What I think I enjoyed best about the film, though, was that it had a go for broke attitude. There isn't a set piece where the film isn't willing to go that extra step, to make things more loud, more wild, more over-the-top. It's a ridiculous film, to be sure, but it's also so very funny because it's willing to let its characters and scenarios play out to a heightened degree. The performances sell the scenarios, the scenes sell the humor, and it makes for a film where I found myself laughing constantly (even on a third watching of the film I did specifically for this movie). It really does just work in all the ways it needs to.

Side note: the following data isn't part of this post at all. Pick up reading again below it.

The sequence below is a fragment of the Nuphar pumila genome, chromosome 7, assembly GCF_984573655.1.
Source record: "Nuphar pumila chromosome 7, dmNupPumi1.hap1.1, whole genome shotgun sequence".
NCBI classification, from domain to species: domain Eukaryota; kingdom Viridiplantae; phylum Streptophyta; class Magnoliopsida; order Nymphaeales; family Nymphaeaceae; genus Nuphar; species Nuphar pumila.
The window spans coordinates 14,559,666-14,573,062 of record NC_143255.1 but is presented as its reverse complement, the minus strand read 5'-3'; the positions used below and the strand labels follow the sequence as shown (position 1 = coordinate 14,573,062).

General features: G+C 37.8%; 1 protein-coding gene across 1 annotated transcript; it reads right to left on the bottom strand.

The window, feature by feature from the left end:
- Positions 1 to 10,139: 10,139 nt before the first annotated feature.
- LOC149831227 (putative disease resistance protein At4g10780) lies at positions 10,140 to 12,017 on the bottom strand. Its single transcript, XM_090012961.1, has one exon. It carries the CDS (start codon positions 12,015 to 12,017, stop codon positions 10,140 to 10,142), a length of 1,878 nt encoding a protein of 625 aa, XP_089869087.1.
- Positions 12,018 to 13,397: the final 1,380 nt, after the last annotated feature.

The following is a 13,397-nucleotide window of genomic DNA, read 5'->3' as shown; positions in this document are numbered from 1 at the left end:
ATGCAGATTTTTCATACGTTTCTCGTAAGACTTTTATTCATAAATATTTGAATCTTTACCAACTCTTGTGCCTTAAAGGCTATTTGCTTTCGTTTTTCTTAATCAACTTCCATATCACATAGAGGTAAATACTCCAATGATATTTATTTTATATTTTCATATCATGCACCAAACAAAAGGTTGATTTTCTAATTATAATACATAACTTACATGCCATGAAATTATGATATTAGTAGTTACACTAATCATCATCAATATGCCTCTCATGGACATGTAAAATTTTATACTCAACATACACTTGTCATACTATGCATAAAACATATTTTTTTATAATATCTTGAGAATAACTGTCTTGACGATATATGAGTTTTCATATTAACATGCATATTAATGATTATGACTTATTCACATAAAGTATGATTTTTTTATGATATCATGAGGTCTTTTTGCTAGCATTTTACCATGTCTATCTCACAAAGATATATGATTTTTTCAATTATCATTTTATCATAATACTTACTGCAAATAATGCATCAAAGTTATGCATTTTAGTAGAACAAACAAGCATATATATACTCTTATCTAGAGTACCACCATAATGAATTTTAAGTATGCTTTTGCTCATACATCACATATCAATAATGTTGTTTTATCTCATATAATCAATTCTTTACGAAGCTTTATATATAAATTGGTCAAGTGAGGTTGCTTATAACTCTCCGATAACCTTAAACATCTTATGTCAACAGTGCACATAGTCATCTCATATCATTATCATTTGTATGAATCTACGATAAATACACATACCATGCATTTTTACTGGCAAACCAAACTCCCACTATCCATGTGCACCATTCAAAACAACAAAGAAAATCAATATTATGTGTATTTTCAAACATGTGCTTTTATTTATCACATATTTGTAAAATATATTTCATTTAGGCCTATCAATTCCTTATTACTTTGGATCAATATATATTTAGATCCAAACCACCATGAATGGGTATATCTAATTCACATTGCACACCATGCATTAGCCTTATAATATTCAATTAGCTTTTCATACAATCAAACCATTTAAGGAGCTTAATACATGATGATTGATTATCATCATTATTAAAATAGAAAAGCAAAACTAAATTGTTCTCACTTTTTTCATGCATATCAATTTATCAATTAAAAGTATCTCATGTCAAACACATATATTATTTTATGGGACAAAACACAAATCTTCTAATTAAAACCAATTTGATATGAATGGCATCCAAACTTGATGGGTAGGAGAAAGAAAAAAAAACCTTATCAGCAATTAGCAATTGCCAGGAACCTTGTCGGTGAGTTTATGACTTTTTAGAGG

Who knows what happened with the film when it was released. An only okay trailer coupled with mediocre advertising didn't help it, nor did the fact that the viral ad that launched this story had already faded from memory two years prior to the film's release. Maybe audiences came in expecting something other than the finished product, like a proper Pitch Perfect reunion for Kendrick and DeVine (which this isn't). Whatever the case, the film didn't do well and is only really remembered by people like me that enjoyed it when they discovered it.
So take the time to discover it for yourself. You might just find another uproarious comedy you can add to your own personal collection. Give Mike and Dave Need Wedding Dates a chance. It's worth it.